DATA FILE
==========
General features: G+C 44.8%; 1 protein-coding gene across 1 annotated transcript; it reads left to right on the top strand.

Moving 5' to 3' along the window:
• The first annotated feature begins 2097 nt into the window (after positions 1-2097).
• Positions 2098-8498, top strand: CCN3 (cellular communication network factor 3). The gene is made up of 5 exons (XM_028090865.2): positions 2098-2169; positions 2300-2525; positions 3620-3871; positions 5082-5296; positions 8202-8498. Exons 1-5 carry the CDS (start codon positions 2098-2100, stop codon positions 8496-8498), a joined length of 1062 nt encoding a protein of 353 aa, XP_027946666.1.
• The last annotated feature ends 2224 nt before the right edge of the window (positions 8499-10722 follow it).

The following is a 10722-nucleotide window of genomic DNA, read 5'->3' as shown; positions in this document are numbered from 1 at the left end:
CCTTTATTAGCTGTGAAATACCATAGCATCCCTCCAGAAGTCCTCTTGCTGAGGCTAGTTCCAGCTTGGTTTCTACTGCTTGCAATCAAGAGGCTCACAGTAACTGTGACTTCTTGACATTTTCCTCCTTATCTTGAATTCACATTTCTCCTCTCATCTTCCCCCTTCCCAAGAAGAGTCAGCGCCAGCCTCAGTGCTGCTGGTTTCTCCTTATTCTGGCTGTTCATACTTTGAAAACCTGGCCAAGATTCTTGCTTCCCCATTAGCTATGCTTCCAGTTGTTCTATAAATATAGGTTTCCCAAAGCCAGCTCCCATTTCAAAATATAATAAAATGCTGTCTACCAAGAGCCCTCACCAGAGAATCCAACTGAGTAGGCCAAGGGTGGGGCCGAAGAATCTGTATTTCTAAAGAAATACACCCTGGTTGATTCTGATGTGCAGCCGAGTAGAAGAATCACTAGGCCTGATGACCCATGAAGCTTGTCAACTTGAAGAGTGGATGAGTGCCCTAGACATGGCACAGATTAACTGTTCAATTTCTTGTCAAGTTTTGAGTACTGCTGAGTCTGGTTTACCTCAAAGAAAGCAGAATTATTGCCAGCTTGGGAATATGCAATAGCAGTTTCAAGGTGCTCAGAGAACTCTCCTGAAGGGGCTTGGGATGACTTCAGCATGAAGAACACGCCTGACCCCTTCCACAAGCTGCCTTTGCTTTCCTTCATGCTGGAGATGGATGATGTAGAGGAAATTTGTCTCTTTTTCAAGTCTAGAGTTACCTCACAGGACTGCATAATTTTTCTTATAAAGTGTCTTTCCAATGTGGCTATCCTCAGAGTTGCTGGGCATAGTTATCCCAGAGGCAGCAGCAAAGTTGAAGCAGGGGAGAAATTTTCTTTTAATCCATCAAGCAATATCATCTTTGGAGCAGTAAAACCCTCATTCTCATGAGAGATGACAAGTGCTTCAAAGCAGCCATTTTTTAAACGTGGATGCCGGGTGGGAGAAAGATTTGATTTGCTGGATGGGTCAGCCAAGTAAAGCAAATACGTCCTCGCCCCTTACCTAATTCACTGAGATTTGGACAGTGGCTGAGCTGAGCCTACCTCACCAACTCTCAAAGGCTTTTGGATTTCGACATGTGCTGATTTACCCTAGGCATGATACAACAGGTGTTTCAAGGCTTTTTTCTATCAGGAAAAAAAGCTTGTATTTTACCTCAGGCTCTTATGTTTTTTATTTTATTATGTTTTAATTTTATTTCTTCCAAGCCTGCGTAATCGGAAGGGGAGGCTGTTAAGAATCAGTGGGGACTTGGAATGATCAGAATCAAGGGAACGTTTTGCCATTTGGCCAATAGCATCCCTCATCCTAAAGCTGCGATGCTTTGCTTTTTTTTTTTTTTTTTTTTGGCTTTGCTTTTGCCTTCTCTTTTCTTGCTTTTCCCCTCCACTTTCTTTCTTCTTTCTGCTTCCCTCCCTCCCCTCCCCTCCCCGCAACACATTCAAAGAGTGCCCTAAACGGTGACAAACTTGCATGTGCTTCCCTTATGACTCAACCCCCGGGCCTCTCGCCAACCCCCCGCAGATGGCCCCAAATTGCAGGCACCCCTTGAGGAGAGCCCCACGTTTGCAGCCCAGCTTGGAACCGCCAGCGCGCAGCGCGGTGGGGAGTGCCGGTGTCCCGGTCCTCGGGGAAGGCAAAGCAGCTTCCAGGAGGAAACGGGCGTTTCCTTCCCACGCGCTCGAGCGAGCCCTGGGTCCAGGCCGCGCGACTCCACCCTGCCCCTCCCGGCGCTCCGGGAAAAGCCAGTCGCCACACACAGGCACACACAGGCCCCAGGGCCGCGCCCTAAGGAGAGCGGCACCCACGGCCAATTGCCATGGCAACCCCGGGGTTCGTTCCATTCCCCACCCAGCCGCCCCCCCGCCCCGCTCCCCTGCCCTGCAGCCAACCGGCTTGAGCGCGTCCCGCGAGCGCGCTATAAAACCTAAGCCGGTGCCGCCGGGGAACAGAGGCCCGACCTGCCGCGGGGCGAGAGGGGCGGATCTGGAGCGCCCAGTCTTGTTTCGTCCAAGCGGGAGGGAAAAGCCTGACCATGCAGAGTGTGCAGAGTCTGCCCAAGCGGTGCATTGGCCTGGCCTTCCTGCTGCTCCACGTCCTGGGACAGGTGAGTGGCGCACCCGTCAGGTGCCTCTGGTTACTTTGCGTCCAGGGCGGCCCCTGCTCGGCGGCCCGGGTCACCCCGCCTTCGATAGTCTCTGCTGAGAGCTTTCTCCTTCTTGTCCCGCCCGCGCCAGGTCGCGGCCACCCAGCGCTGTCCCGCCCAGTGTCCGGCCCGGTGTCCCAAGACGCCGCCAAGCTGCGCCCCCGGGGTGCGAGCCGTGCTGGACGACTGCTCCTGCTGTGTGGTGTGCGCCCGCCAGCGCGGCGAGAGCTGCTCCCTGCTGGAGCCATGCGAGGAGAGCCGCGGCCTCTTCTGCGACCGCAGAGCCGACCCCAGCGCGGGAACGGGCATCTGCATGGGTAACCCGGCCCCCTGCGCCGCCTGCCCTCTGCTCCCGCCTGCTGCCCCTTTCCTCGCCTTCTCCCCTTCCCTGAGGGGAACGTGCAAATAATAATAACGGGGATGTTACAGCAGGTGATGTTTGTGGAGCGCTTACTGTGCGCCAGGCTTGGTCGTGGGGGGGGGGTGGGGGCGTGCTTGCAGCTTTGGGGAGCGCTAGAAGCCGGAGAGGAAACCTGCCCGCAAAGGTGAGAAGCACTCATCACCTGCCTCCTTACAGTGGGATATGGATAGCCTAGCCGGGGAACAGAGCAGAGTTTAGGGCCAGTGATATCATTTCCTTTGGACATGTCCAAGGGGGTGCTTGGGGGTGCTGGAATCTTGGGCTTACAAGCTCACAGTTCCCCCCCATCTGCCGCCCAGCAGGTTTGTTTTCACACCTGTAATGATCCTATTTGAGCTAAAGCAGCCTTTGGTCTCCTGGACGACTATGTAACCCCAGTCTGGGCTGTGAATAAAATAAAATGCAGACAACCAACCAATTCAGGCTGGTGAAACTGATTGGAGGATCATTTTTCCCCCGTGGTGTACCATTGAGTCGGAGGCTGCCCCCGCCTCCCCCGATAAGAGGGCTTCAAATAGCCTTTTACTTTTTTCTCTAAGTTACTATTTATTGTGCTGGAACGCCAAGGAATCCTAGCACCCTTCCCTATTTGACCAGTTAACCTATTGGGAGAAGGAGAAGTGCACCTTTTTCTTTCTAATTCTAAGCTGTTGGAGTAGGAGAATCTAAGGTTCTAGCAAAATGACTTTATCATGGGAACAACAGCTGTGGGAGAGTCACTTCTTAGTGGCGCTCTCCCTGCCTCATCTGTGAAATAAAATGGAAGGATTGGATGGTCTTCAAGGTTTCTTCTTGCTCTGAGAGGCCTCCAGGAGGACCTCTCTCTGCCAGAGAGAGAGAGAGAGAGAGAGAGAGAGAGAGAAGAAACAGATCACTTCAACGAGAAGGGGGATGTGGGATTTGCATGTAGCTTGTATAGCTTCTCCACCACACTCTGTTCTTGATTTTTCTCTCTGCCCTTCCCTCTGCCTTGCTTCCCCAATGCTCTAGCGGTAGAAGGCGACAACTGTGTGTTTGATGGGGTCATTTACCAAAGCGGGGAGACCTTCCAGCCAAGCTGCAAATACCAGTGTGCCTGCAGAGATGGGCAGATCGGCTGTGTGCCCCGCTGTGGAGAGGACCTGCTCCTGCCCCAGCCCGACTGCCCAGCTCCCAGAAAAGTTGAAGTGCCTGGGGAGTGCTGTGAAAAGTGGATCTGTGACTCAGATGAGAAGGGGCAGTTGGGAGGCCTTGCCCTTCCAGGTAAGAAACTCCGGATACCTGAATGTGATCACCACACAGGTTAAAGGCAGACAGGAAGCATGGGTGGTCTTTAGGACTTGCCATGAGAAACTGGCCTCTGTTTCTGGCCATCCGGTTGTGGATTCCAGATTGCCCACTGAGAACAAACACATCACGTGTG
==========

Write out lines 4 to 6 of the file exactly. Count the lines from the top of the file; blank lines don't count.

• Positions 2098-8498, top strand: CCN3 (cellular communication network factor 3). The gene is made up of 5 exons (XM_028090865.2): positions 2098-2169; positions 2300-2525; positions 3620-3871; positions 5082-5296; positions 8202-8498. Exons 1-5 carry the CDS (start codon positions 2098-2100, stop codon positions 8496-8498), a joined length of 1062 nt encoding a protein of 353 aa, XP_027946666.1.
• The last annotated feature ends 2224 nt before the right edge of the window (positions 8499-10722 follow it).

The following is a 10722-nucleotide window of genomic DNA, read 5'->3' as shown; positions in this document are numbered from 1 at the left end: